Moderator: Frank Hutter
Joe Mellor · Jack Turner · Amos Storkey · Elliot Crowley
The time and effort involved in hand-designing deep neural networks is immense. This has prompted the development of Neural Architecture Search (NAS) techniques to automate this design. However, NAS algorithms tend to be slow and expensive; they need to train vast numbers of candidate networks to inform the search process. This could be alleviated if we could partially predict a network's trained accuracy from its initial state. In this work, we examine the overlap of activations between datapoints in untrained networks and motivate how this can give a measure which is usefully indicative of a network’s trained performance. We incorporate this measure into a simple algorithm that allows us to search for powerful networks without any training in a matter of seconds on a single GPU, and verify its effectiveness on NAS-Bench-101, NAS-Bench-201, NATS-Bench, and Network Design Spaces. Our approach can be readily combined with more expensive search methods; we examine a simple adaptation of regularised evolutionary search. Code for reproducing our experiments is available at https://github.com/BayesWatch/nas-without-training.
Gedas Bertasius · Heng Wang · Lorenzo Torresani
We present a convolution-free approach to video classification built exclusively on self-attention over space and time. Our method, named
TimeSformer,'' adapts the standard Transformer architecture to video by enabling spatiotemporal feature learning directly from a sequence of frame-level patches. Our experimental study compares different self-attention schemes and suggests thatdivided attention,'' where temporal attention and spatial attention are separately applied within each block, leads to the best video classification accuracy among the design choices considered. Despite the radically new design, TimeSformer achieves state-of-the-art results on several action recognition benchmarks, including the best reported accuracy on Kinetics-400 and Kinetics-600. Finally, compared to 3D convolutional networks, our model is faster to train, it can achieve dramatically higher test efficiency (at a small drop in accuracy), and it can also be applied to much longer video clips (over one minute long). Code and models are available at: https://github.com/facebookresearch/TimeSformer.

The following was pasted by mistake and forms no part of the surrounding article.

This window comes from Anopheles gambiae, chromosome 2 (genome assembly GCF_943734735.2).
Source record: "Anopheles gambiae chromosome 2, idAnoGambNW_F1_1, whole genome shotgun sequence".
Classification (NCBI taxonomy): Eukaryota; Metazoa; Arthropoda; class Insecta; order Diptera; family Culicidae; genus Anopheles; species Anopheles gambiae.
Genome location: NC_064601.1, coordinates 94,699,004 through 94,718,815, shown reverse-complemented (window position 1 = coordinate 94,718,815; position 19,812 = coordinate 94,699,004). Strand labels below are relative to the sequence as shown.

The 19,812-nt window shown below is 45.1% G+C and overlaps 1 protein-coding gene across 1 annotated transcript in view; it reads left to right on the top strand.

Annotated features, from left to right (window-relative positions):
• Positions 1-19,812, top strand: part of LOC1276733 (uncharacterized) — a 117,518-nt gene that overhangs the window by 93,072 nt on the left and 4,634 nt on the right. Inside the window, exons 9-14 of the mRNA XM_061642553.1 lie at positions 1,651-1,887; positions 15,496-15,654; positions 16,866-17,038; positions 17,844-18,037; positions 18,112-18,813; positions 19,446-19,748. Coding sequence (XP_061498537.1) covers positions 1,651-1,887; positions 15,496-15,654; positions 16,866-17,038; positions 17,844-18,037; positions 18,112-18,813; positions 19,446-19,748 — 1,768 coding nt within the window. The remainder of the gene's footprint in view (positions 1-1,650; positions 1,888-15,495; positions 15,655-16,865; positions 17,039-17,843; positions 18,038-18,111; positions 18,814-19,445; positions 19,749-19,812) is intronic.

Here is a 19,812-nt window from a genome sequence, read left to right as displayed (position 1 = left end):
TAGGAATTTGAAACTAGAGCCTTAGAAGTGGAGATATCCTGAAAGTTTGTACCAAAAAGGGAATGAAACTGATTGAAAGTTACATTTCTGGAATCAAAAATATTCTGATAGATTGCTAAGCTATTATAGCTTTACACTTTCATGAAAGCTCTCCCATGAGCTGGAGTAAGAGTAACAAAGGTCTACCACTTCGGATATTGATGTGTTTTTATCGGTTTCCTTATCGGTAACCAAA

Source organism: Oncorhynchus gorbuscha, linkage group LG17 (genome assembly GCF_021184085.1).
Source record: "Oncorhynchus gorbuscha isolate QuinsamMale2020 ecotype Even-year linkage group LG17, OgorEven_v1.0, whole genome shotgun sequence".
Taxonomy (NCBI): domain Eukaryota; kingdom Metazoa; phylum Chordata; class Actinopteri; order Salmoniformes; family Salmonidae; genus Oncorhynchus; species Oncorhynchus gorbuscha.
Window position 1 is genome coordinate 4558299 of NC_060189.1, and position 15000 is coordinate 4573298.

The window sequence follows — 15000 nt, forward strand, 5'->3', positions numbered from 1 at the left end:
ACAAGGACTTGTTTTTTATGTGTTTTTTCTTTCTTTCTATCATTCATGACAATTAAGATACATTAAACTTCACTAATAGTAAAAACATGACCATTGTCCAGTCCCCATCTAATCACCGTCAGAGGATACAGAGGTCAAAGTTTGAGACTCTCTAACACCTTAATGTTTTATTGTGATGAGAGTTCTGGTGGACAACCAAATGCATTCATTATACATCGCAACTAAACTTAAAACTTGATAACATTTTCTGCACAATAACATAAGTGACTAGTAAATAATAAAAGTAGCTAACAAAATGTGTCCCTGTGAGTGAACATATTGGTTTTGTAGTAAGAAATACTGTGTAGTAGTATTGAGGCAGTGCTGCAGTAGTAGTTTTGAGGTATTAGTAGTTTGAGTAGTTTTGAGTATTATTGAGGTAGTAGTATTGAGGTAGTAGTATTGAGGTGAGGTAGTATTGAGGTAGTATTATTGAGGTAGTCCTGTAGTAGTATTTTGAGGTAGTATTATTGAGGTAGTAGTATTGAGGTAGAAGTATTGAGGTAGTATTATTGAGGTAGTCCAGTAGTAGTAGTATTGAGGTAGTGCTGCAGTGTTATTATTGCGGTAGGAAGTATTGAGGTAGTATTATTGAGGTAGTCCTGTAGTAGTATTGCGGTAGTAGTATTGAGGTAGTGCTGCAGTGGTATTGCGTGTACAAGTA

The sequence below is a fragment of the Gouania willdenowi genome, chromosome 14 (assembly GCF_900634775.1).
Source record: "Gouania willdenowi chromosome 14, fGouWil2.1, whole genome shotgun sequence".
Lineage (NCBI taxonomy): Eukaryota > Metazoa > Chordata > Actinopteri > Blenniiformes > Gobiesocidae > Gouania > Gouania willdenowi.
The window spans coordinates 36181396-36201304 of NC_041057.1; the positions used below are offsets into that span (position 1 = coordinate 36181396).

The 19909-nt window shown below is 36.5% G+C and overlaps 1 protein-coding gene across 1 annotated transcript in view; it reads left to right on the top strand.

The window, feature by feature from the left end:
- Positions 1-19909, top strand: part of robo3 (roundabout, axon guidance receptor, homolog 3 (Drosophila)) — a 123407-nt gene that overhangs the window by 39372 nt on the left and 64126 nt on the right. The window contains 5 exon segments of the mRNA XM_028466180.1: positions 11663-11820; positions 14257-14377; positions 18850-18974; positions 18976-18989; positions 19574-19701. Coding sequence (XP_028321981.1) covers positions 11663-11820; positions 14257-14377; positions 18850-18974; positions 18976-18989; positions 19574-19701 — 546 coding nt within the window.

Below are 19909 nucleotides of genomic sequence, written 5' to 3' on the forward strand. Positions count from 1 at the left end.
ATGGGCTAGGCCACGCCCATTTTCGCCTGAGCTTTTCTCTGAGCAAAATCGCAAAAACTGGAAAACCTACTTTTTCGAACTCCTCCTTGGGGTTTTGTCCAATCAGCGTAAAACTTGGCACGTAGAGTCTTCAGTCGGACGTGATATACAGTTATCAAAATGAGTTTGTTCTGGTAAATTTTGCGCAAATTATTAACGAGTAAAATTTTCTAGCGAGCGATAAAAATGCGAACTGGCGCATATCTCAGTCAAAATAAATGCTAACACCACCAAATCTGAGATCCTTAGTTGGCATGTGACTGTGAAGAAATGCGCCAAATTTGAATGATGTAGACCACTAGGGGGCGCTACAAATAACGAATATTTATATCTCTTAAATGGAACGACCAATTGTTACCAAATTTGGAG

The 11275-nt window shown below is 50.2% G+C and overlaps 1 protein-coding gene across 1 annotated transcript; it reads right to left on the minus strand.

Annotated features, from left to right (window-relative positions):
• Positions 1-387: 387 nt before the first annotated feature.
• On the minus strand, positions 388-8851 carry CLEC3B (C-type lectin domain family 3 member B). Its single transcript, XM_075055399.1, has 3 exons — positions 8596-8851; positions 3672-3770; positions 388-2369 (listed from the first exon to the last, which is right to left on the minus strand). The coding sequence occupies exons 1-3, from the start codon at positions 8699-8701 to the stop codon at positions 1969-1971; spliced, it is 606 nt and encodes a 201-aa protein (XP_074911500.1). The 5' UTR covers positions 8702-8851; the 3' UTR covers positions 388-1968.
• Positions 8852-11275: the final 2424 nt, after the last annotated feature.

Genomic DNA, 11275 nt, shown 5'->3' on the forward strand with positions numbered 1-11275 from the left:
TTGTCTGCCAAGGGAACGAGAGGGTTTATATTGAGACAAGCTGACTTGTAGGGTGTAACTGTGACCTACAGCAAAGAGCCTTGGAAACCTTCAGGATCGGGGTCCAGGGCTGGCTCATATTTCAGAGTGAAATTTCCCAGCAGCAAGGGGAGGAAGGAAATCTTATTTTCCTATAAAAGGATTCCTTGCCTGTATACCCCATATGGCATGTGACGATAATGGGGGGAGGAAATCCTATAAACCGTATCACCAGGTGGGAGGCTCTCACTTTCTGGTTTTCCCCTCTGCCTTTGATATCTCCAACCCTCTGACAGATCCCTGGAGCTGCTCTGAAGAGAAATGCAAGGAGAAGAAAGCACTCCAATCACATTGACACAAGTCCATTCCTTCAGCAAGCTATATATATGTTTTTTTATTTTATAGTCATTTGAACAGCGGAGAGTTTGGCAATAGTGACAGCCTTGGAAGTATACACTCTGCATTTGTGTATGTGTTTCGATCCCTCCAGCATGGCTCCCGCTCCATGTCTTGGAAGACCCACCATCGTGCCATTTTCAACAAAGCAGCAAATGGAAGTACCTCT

Xin Qian · Diego Klabjan
Neural network pruning techniques reduce the number of parameters without compromising predicting ability of a network. Many algorithms have been developed for pruning both over-parameterized fully-connected networks (FCN) and convolutional neural networks (CNN), but analytical studies of capabilities and compression ratios of such pruned sub-networks are lacking. We theoretically study the performance of two pruning techniques (random and magnitude-based) on FCN and CNN. Given a target network, we provide a universal approach to bound the gap between a pruned and the target network in a probabilistic sense, which is the first study of this nature. The results establish that there exist pruned networks with expressive power within any specified bound from the target network and with a significant compression ratio.
Jingjing Xu · Liang Zhao · Junyang Lin · Rundong Gao · Xu SUN · Hongxia Yang
Many existing neural architecture search (NAS) solutions rely on downstream training for architecture evaluation, which takes enormous computations. Considering that these computations bring a large carbon footprint, this paper aims to explore a green (namely environmental-friendly) NAS solution that evaluates architectures without training. Intuitively, gradients, induced by the architecture itself, directly decide the convergence and generalization results. It motivates us to propose the gradient kernel hypothesis: Gradients can be used as a coarse-grained proxy of downstream training to evaluate random-initialized networks. To support the hypothesis, we conduct a theoretical analysis and find a practical gradient kernel that has good correlations with training loss and validation performance. According to this hypothesis, we propose a new kernel based architecture search approach KNAS. Experiments show that KNAS achieves competitive results with orders of magnitude faster than ``train-then-test'' paradigms on image classification tasks. Furthermore, the extremely low search cost enables its wide applications. The searched network also outperforms strong baseline RoBERTA-large on two text classification tasks.